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Guo, L. PANK2 Gene. Encyclopedia. Available online: (accessed on 07 December 2023).
Guo L. PANK2 Gene. Encyclopedia. Available at: Accessed December 07, 2023.
Guo, Lily. "PANK2 Gene" Encyclopedia, (accessed December 07, 2023).
Guo, L.(2020, December 25). PANK2 Gene. In Encyclopedia.
Guo, Lily. "PANK2 Gene." Encyclopedia. Web. 25 December, 2020.
PANK2 Gene

pantothenate kinase 2


1. Introduction

The PANK2 gene provides instructions for making an enzyme called pantothenate kinase 2. This enzyme is active in specialized cellular structures called mitochondria, which are the cell's energy-producing centers. Within mitochondria, pantothenate kinase 2 regulates the formation of a molecule called coenzyme A. Coenzyme A is found in all living cells, where it is essential for the body's production of energy from carbohydrates, fats, and some protein building blocks (amino acids).

PANK2 is one of four human genes that provide instructions for making versions of pantothenate kinase. The functions of these different versions probably vary among tissue types and parts of the cell. The version produced by the PANK2 gene is active in cells throughout the body, including nerve cells in the brain.

2. Health Conditions Related to Genetic Changes

2.1. Pantothenate kinase-associated neurodegeneration

About 100 mutations in the PANK2 gene have been identified in people with pantothenate kinase-associated neurodegeneration. Typically, people with the more severe, early-onset form of the disorder have PANK2 mutations that prevent cells from producing any functional pantothenate kinase 2. People affected by the atypical, later-onset form usually have mutations that change single amino acids in the enzyme, which makes the enzyme unstable or disrupts its activity. In some cases, single amino acid changes allow the enzyme to retain some function. The most common PANK2 mutation replaces the amino acid glycine with the amino acid arginine at position 411 of the enzyme (written as Gly411Arg or G411R).

When pantothenate kinase 2 is altered or missing, the normal production of coenzyme A is disrupted and potentially harmful compounds can build up in the brain. This buildup leads to swelling, tissue damage, and an abnormal accumulation of iron in certain areas of the brain. Researchers are uncertain how a lack of functional pantothenate kinase 2 causes the specific features of pantothenate kinase-associated neurodegeneration. Because the enzyme functions in mitochondria, the signs and symptoms of this condition may be related to impaired energy production.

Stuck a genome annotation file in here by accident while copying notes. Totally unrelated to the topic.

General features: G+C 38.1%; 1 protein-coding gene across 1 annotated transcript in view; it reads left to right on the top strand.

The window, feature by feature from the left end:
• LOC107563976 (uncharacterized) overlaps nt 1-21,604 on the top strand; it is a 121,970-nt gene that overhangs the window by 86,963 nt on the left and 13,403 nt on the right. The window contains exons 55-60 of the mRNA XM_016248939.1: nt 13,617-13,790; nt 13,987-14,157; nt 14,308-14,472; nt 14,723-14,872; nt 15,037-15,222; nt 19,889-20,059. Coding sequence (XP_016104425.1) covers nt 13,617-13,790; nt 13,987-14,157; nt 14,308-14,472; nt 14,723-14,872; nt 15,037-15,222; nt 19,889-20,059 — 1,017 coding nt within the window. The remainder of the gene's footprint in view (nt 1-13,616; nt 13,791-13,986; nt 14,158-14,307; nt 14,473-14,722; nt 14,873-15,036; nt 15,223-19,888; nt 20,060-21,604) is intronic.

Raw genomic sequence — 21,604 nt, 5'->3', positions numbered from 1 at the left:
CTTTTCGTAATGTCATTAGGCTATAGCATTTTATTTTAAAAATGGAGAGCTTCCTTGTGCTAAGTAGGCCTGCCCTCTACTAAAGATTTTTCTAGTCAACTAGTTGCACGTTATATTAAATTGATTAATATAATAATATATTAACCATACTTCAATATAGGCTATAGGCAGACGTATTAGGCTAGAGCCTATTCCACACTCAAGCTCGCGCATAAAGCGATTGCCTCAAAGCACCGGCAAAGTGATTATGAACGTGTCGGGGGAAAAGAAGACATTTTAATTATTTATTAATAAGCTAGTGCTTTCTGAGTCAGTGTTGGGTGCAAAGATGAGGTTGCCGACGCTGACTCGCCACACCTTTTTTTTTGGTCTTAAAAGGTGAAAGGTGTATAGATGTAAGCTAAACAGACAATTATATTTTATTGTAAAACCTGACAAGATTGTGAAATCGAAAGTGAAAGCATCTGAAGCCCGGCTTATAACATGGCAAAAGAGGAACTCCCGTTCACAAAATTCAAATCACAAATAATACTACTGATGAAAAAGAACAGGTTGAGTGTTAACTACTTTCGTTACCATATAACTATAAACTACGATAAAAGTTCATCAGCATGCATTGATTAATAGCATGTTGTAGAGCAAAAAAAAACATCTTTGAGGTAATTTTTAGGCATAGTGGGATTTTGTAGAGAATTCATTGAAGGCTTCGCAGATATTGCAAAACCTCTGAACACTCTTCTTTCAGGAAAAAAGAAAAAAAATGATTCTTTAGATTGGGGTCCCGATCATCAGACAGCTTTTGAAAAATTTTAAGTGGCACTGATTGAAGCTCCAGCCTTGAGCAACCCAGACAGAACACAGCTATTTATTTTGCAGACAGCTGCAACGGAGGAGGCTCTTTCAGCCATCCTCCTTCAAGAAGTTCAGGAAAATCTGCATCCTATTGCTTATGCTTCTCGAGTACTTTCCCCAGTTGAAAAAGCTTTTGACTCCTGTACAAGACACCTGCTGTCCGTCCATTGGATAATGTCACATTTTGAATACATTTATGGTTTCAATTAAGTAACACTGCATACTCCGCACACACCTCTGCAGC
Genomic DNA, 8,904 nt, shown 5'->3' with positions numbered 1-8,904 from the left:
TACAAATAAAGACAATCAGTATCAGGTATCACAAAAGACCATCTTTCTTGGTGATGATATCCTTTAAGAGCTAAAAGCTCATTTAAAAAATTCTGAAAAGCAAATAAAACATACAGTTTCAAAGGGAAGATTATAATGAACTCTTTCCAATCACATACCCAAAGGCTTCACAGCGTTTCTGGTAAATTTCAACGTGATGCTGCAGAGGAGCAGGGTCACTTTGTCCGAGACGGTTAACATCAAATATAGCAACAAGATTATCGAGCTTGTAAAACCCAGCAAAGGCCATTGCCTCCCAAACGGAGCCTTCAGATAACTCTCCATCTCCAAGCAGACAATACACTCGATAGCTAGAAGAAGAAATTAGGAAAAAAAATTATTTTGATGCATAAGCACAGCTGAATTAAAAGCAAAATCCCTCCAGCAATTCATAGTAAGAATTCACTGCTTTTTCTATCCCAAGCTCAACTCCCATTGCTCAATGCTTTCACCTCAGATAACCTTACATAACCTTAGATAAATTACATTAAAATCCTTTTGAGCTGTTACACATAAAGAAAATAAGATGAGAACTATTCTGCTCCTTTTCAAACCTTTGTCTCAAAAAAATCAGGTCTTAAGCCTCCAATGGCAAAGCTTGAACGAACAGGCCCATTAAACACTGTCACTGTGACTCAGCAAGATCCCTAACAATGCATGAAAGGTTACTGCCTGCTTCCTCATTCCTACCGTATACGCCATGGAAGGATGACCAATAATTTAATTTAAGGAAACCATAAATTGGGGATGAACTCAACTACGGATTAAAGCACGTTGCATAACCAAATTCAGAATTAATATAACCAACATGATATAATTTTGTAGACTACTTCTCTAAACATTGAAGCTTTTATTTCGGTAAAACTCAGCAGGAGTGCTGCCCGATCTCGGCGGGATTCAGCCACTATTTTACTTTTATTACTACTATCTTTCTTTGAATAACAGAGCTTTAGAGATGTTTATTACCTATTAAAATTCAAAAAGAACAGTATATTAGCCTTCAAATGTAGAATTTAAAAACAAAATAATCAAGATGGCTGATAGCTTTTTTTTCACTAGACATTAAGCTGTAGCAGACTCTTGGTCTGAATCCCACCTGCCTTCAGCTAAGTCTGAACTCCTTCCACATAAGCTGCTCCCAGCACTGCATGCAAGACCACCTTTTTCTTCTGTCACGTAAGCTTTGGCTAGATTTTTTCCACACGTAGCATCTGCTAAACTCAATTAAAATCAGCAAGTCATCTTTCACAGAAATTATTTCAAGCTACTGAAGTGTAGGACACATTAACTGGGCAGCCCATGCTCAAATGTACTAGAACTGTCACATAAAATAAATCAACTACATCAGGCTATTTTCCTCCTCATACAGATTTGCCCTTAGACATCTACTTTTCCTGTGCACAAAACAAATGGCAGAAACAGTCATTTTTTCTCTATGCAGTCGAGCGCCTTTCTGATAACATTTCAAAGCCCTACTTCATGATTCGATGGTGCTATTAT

Mutations in the PANK2 gene are also found in people with a condition called HARP (hypoprebetalipoproteinemia, acanthocytosis, retinitis pigmentosa, and pallidal degeneration). HARP was historically described as a separate syndrome but is now considered part of pantothenate kinase-associated neurodegeneration. Although HARP is much rarer than classic pantothenate kinase-associated neurodegeneration, both conditions involve problems with movement, dementia, and vision abnormalities.

3. Other Names for This Gene

  • NBIA1
  • pantothenate kinase 2 (Hallervorden-Spatz syndrome)
  • pantothenic acid kinase


  1. Gordon N. Pantothenate kinase-associated neurodegeneration (Hallervorden-Spatzsyndrome). Eur J Paediatr Neurol. 2002;6(5):243-7. Review.
  2. Gregory A, Hayflick SJ. Neurodegeneration with brain iron accumulation. Folia Neuropathol. 2005;43(4):286-96. Review.
  3. Hartig MB, Hörtnagel K, Garavaglia B, Zorzi G, Kmiec T, Klopstock T, RostasyK, Svetel M, Kostic VS, Schuelke M, Botz E, Weindl A, Novakovic I, Nardocci N,Prokisch H, Meitinger T. Genotypic and phenotypic spectrum of PANK2 mutations in patients with neurodegeneration with brain iron accumulation. Ann Neurol. 2006Feb;59(2):248-56.
  4. Hayflick SJ, Westaway SK, Levinson B, Zhou B, Johnson MA, Ching KH, Gitschier J. Genetic, clinical, and radiographic delineation of Hallervorden-Spatzsyndrome. N Engl J Med. 2003 Jan 2;348(1):33-40.
  5. Hayflick SJ. Pantothenate kinase-associated neurodegeneration (formerlyHallervorden-Spatz syndrome). J Neurol Sci. 2003 Mar 15;207(1-2):106-7. Review.
  6. Hayflick SJ. Unraveling the Hallervorden-Spatz syndrome: pantothenatekinase-associated neurodegeneration is the name. Curr Opin Pediatr. 2003Dec;15(6):572-7. Review.
  7. Johnson MA, Kuo YM, Westaway SK, Parker SM, Ching KH, Gitschier J, HayflickSJ. Mitochondrial localization of human PANK2 and hypotheses of secondary ironaccumulation in pantothenate kinase-associated neurodegeneration. Ann N Y AcadSci. 2004 Mar;1012:282-98.
  8. Kotzbauer PT, Truax AC, Trojanowski JQ, Lee VM. Altered neuronal mitochondrialcoenzyme A synthesis in neurodegeneration with brain iron accumulation caused by abnormal processing, stability, and catalytic activity of mutant pantothenatekinase 2. J Neurosci. 2005 Jan 19;25(3):689-98.
  9. Ponka P. Hereditary causes of disturbed iron homeostasis in the centralnervous system. Ann N Y Acad Sci. 2004 Mar;1012:267-81. Review.
  10. Zhang YM, Rock CO, Jackowski S. Biochemical properties of human pantothenatekinase 2 isoforms and mutations linked to pantothenate kinase-associatedneurodegeneration. J Biol Chem. 2006 Jan 6;281(1):107-14.
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Update Date: 25 Dec 2020